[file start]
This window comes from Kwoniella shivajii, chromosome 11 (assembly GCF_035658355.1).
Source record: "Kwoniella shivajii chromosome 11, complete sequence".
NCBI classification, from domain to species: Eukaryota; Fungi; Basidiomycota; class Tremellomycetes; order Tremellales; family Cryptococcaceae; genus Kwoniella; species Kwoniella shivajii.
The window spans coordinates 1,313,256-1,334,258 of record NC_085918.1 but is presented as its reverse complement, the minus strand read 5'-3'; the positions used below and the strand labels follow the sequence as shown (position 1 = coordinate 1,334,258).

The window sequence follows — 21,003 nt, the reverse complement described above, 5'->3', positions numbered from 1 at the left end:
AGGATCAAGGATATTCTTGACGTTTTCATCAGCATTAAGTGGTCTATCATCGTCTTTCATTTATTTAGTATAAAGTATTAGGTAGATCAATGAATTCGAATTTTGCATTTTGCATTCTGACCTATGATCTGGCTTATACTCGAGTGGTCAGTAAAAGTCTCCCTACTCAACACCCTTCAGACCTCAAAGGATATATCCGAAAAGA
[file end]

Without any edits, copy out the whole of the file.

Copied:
This window comes from Kwoniella shivajii, chromosome 11 (assembly GCF_035658355.1).
Source record: "Kwoniella shivajii chromosome 11, complete sequence".
NCBI classification, from domain to species: Eukaryota; Fungi; Basidiomycota; class Tremellomycetes; order Tremellales; family Cryptococcaceae; genus Kwoniella; species Kwoniella shivajii.
The window spans coordinates 1,313,256-1,334,258 of record NC_085918.1 but is presented as its reverse complement, the minus strand read 5'-3'; the positions used below and the strand labels follow the sequence as shown (position 1 = coordinate 1,334,258).

The window sequence follows — 21,003 nt, the reverse complement described above, 5'->3', positions numbered from 1 at the left end:
AGGATCAAGGATATTCTTGACGTTTTCATCAGCATTAAGTGGTCTATCATCGTCTTTCATTTATTTAGTATAAAGTATTAGGTAGATCAATGAATTCGAATTTTGCATTTTGCATTCTGACCTATGATCTGGCTTATACTCGAGTGGTCAGTAAAAGTCTCCCTACTCAACACCCTTCAGACCTCAAAGGATATATCCGAAAAGA